Ok, so come on. Who doesn’t like a couple of biscuits with their tea or a piece of chocolate cake at their favourite café – or even a steaming bag of fish and chips on a winter’s night? The question is when and how did these little treats turn into the “obesity crisis” nation we have today?
I propose to make some suggestions.
If you haven’t seen it already here is The Foresight Obesity Map – outlining all factors that contribute to people becoming overweight.
Try as we might, as health care professionals, it is very difficult to take on that vast array of influences!
Simplifying some of the main influences on the UK’s obesity epidemic below may help some to understand how we have ended up with more than 1 in 5 adults in the UK classified as obese:
- The increase in portion sizes – Slowly and steadily portion sizes have become bigger. So much so that now, even the good food we cook at home is spilling off our plates. Restaurants and fast food outlets have been increasing the portions of food for a long time and now we need more food to be fully satisfied after a meal. Not only have these portion sizes got bigger but also the introduction of “value packs” means that bigger portions cost just a little more and tempt us to buy twice as much. Meanwhile increasing profits for food manufacturers.
- Mindless Eating – No wonder we are eating more when we have such little regard for the food we put in our mouths! ‘Mindless eating’ explains the way we frequently eat today: never taking time out to sit for proper meals, eating on the go, eating whilst watching the TV or chatting on the phone. All this means that our body is distracted from the food we are eating and therefore a high volume of food goes undetected by our body’s satiety signals (signals that tell us when we are full). Ultimately, this results in us overeating during mealtimes and throughout the whole day.
- Food availability – with 24 hour access to pretty much any food, the environment we live in is what is described as “obesogenic”. For most people the default option is to eat more and exercise less.
- Types of food – Of course, this list would not be complete without acknowledging the types of food we are consuming as a hugely influential factor. Less cooking at home and a lack of knowledge as to how to cook and prepare meals from scratch. This results in the public relying on foods prepared by the food industry. Unfortunately, priority for the food industry is to make foods that sell – which ultimately leads to overproduction (and therefore overconsumption) of foods high in sugar, fat and salt. These are, after all, the foods which sell.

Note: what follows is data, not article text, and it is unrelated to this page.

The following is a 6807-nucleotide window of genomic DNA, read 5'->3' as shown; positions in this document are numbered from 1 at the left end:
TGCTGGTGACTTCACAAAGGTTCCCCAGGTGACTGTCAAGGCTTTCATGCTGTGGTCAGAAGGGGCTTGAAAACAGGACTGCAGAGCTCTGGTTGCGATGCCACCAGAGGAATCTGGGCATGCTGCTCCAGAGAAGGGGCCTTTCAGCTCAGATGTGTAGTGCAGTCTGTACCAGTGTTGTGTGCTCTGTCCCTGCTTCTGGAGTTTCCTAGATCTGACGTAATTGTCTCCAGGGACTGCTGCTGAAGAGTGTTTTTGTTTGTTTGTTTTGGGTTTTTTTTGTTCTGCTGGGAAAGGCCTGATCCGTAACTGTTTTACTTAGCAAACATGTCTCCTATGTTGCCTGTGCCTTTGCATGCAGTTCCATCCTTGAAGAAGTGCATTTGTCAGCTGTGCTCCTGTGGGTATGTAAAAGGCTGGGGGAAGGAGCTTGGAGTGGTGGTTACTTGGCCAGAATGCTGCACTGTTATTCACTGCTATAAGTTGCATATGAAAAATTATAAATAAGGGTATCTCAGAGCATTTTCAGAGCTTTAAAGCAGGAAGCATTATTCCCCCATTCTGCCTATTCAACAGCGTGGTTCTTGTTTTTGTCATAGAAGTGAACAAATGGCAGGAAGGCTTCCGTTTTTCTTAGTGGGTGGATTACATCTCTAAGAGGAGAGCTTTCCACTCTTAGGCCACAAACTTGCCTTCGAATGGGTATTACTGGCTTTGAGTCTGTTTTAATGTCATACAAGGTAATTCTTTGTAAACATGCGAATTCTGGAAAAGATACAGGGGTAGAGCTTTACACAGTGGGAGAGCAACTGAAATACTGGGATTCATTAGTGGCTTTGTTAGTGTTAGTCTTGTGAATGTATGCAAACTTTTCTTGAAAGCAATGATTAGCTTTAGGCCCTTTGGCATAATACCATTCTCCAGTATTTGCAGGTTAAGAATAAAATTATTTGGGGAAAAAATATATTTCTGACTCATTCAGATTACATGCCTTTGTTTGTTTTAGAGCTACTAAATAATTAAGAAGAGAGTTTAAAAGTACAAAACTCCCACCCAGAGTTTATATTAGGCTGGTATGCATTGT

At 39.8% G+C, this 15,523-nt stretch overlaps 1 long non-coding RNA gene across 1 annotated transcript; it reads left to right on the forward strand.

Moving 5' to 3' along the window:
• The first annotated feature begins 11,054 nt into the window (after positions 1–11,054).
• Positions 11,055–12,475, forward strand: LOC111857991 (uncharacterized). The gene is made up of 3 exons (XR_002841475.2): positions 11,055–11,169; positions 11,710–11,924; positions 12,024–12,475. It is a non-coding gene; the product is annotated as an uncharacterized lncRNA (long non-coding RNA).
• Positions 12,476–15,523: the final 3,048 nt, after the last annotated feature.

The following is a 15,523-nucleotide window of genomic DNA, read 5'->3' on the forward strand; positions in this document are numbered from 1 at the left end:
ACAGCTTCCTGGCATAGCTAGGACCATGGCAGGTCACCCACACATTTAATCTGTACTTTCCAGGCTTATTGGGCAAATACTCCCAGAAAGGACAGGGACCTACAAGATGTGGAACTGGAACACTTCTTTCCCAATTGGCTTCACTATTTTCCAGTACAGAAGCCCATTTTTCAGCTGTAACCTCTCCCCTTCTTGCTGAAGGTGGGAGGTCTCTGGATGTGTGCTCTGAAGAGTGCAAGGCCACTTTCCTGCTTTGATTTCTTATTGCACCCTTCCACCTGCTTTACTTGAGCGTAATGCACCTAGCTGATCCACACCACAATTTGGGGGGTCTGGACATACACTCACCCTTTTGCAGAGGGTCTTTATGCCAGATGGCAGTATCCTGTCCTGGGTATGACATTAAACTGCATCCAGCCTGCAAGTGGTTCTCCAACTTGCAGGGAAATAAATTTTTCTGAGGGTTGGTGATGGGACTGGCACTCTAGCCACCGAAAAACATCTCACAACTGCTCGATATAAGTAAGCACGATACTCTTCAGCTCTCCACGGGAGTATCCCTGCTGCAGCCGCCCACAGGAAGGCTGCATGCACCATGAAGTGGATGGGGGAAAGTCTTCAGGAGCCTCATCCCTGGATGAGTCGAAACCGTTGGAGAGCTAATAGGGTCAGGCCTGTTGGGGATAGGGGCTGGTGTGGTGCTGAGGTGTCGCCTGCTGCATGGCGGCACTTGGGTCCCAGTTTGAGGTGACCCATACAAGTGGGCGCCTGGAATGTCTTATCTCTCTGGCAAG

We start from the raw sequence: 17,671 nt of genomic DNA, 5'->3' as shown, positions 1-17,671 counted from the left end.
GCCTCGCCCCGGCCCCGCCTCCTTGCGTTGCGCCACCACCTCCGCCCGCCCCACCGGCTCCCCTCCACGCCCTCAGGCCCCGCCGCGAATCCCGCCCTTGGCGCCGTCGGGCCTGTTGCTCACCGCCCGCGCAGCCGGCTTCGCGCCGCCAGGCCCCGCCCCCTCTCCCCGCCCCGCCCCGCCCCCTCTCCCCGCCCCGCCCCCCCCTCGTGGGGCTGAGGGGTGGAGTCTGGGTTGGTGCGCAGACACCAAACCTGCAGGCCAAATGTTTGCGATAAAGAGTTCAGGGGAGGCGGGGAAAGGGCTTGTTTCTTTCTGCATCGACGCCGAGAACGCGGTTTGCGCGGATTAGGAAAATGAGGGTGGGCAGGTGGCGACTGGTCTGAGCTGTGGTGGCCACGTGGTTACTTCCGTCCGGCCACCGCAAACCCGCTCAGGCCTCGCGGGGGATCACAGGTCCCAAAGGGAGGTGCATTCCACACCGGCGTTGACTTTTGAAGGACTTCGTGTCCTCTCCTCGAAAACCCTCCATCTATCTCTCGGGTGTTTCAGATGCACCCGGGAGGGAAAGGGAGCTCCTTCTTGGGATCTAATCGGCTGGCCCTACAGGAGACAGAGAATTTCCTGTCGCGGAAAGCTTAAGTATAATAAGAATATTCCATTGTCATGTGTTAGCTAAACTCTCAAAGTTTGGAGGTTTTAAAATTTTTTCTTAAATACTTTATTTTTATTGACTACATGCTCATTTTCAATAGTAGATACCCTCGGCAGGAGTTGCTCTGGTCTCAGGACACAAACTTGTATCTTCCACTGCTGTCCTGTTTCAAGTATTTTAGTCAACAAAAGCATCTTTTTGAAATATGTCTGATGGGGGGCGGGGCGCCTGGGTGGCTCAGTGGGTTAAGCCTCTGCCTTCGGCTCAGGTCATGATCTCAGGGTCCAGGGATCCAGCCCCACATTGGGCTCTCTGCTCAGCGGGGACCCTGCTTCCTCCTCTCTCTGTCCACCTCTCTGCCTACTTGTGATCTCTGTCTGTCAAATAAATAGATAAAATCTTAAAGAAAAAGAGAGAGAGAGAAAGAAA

- The eating habits of our babies – eating habits developed in early life has an impact on patterns of food consumption throughout a child’s life. Therefore starting our babies and toddlers on all the wrong foods has a huge influence on the habits of the next generation. Too many manufactured baby foods, pre-packaged baby meals and the sweets, cakes and biscuits we all know we should avoid, may lead to a lifetime of bad eating.
- The Food Industry (and the government’s co-operation with them)– Industry, unfortunately for consumers, has a big influence on government policy and government recommendations around food. With multi-million pound budgets, loopholes in labeling and government policies are not hard to find. The Food Industry is here to do one thing and one thing only – TO SELL THEIR PRODUCTS TO YOU. Making decisions that could reduce how much is sold or encouraging people to EAT LESS could bring down profits, which would certainly not impress shareholders.
- Diet myths – Every day the media is responsible for confusing the public. This leads people to start faddy diets and accept ideas about “losing weight fast” both of which inevitably lead to failure. What is the result? – a despondent population which feels there is nothing else it can do but accept fate and stay fat (or of course try a different diet next time round). People try and look for blame else where “I’m big boned”, “It’s in my genes”, “It’s my metabolism” which leads them to feel that they may as well keep doing what they are doing as nothing seems to work.
- Becoming more inactive – It is not necessarily about “exercising” per se, but more about increasing the energy expended in day-to-day activities. Jobs today are less physically demanding. We drive rather than walk, we have inactive entertainment in the form of the television rather than active games or interests. As humans we are inherently lazy. We will do as little as possible to get what we need. Do you think the cavemen would go on search of food far afield if they had access to food nearby?
So, there we have it. These are some of my suggestions as to why we are becoming an overweight nation. Of course, we can see by looking at the obesity map above that these are not the only factors responsible. However, they are certainly big players in the overweight game.